For someone living with cancer, the support of family and friends is critical in their journey. Yet, a diagnosis of cancer often catches everyone by surprise, and shifts the roles we are accustomed to playing. Those of us that have not personally struggled with cancer, though well meaning, are unable to understand completely what our loved one is going through emotionally and physically. As we face this new territory, what are some tips we can use to help support our loved one through their often-lonely journey?
1. Consciously ListenSimply listening to someone with cancer may sound easy, but is often times surprisingly hard. We want to make things better. We want to fix things. But a listening ear is often what “helps” the most. Let your loved one express their feelings, even if those feelings make you uncomfortable. You can be fairly certain that if your loved one brings up a difficult topic, such as dying, they have been thinking about it. Allow them the opportunity to have the comfort of sharing. Don’t judge, don’t interrupt, and listen with your eyes and body, not only your ears.
2. Deal With Your Own Feelings FirstAs caregivers, we are faced with our own set of difficult emotions and fears. What will happen to my loved one? Will they have pain? Will they live? What will happen to me? How will my life change? Try to face your own fears first, so you are truly able to listen attentively.
3. Say “I Love You” OftenNo matter how much your actions express your love, it is not a substitute for hearing it. Affirm them. Praise their efforts. Even if the only thing they can do after a round of chemotherapy is brush their teeth, let them know they are special and valued.
4. Lend a HandFor those with lung cancer, life goes on despite running for treatment and side effects like fatigue. Bills accumulate. Dust gathers. Something as simple as offering to help clean house for an hour is often deeply appreciated. Offer help and make it specific. “Can I come over Wednesday at 2 PM and wash a few windows?” Don’t wait for your loved one to ask for help.
5. Go With Them to AppointmentsAttending appointments with your loved one can express your caring in many ways. Hospitals and clinics can be frightening places and waiting can be excruciating. Bring a notepad. Ask questions. Take notes. But make sure to allow your loved one to make their own decisions.
6. Add a Touch of HumorHumor can be the best medicine. Be sensitive to the times that your loved one needs to express grief, but be ready to laugh and smile with them as well.
7. Respect Their Need to Be AloneSometimes our loved ones with cancer claim they want to be alone so they don’t bother us, but other times, they truly want to be alone. Monitor other visitors as well. Does your loved one feel that he or she has to entertain them, but does not want to offend them and ask them to go? If so, gently let these other visitors know when your loved one appears tired and thank them for visiting.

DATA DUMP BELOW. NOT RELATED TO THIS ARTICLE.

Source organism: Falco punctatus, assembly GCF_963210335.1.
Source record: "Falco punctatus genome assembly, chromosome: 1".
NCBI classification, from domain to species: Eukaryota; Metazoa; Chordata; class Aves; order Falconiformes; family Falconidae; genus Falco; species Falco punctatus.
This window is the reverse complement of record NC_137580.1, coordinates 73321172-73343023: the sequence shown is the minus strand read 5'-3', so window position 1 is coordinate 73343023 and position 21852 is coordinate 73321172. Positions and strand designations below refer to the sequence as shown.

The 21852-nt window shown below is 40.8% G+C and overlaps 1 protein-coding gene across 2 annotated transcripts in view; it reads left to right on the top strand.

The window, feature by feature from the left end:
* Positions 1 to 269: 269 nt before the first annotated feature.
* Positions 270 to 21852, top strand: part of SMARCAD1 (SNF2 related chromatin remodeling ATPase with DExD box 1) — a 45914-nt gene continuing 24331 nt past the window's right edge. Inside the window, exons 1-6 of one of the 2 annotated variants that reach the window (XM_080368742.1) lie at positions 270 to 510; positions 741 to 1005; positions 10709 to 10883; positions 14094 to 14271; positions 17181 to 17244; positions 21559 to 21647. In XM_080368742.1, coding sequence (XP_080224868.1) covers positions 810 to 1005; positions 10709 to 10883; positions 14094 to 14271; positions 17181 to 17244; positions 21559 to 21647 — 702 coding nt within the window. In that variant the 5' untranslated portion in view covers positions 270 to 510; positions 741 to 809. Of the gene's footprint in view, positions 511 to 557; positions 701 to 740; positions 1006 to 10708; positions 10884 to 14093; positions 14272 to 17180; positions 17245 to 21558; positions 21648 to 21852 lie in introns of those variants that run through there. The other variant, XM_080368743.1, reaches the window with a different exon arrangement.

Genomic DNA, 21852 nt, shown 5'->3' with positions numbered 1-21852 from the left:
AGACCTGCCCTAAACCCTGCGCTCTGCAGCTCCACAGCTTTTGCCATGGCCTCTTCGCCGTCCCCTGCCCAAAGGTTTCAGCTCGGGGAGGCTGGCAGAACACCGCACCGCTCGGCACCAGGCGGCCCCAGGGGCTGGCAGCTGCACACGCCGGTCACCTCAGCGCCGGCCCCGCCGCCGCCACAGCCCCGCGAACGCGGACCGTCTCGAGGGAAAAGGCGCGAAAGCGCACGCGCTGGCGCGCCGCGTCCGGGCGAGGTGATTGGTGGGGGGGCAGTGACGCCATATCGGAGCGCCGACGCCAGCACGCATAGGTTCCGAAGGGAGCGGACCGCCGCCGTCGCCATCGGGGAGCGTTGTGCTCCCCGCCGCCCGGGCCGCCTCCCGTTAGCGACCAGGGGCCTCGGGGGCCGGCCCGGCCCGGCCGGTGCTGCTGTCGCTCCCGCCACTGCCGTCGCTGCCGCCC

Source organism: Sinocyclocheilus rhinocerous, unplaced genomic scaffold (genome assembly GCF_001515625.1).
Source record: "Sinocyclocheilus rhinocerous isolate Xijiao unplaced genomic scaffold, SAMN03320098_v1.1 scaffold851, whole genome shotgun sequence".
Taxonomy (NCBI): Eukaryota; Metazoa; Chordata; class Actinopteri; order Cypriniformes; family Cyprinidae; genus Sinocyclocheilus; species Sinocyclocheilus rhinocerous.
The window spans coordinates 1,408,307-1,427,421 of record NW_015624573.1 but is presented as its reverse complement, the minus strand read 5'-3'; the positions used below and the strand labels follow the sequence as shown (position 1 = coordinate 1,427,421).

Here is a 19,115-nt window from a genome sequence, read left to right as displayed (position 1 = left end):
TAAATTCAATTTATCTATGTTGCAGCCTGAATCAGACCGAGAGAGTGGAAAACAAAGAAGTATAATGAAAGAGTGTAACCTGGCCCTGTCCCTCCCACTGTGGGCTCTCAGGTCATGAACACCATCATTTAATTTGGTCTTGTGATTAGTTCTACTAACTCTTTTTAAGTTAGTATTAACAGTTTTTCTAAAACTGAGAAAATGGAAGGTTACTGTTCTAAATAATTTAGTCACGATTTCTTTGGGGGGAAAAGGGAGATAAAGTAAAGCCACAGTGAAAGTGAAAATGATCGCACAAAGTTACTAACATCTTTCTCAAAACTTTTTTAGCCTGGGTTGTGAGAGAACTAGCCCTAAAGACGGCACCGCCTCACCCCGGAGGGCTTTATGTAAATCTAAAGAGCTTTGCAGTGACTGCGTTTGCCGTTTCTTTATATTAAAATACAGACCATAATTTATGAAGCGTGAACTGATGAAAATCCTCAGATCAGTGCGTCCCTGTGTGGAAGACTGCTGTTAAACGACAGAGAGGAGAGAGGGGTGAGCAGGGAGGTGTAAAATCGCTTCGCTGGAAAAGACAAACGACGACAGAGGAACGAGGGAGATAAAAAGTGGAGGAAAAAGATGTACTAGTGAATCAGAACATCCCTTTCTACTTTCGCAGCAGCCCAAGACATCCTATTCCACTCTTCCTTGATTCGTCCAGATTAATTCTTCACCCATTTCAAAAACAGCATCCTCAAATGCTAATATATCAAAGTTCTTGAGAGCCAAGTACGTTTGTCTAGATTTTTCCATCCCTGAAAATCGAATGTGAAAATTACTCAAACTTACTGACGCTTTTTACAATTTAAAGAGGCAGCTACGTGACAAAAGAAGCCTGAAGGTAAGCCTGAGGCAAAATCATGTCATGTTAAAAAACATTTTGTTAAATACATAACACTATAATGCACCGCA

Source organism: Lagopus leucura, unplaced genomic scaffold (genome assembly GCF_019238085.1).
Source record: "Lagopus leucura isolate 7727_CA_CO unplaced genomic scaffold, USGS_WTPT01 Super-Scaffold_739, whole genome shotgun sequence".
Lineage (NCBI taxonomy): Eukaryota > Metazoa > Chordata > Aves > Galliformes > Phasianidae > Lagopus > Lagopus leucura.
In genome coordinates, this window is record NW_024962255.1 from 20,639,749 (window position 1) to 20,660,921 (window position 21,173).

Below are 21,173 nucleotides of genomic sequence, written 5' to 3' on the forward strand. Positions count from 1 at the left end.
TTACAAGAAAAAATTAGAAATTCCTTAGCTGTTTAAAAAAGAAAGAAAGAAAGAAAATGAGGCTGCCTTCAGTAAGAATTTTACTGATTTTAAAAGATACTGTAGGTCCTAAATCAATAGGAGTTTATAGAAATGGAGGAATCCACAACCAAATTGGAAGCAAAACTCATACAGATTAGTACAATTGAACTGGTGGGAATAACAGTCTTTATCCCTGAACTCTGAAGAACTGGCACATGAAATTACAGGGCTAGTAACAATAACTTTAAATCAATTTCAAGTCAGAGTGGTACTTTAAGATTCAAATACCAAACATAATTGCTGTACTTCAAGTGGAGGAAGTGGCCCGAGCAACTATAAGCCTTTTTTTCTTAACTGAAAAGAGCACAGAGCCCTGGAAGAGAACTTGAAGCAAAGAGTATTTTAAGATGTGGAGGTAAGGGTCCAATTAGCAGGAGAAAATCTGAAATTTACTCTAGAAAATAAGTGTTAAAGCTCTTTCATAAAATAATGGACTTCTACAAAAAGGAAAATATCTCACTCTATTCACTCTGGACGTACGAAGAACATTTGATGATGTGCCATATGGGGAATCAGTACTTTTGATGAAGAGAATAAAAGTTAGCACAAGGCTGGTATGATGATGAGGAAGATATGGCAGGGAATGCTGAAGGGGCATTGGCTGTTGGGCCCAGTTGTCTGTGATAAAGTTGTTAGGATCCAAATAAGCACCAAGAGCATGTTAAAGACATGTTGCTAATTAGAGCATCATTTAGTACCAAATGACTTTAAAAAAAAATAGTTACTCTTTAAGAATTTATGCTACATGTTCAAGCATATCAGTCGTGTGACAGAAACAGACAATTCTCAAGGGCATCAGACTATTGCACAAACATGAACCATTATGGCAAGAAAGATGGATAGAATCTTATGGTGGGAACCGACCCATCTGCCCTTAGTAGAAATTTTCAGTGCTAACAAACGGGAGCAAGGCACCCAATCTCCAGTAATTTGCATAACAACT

8. Be a Gatherer – Of InformationHaving information appears to ease some of the anxiety those with cancer face. Research your loved ones disease online, ask your cancer center for information, take notes, and ask questions at doctors’ appointments.
9. Don’t Hide Things From Them or Other Loved OnesOur loved ones with lung cancer need an honest assessment of their condition to make decisions that best fit their needs – even if that honesty is painful. Be honest with other family members, and especially children. We want to protect our children from the reality of what their parent or grandparent may be facing, but children often imagine the worst. Even if the prognosis is poor, sharing with them honestly gives them the opportunity to begin their grieving and express their love.
10. Help Them Find SupportNo matter how much someone without cancer can empathize, talking to someone facing the same challenges can be invaluable for someone facing cancer. Ask your cancer center for information on support groups. Many online support groups are available as well. If your loved one is not interested in a support group, perhaps your oncologist or cancer center can find someone with a similar cancer who would be willing to visit one-on-one.
11. Be Willing to BendFamily members often have many different opinions when a loved one has cancer, based on their own life experiences. Friction often develops, and hurt and resentment can follow. Your loved one does not want to be the source of family conflict. Try to hear each other’s viewpoints, no matter how dissimilar they may seem. Keep in mind that all of you have a common goal; you all want to support your loved one.
12. Take Care of YourselfEating healthy, trying to get enough sleep, and maintaining a balance in your own life, will help you provide the support your loved one needs. Check out further tips for caregivers to nurture yourself as you care for others.
A great resource I keep at my bedside is lung cancer survivor Lori Hope's book, Let Me Live: 20 Things People With Cancer Want You to Know. No matter how hard we try to walk in the shoes of someone with cancer, it helps to hear the thoughts, desires, and wishes shared by people who have actually walked that diffiult road.Sources;
National Cancer Institute. When Someone You Love Has Advanced Cancer. Accessed 04/03/08 at http://www.cancer.gov/cancertopics/When-Someone-You-Love-Has-Advanced-Cancer/page1.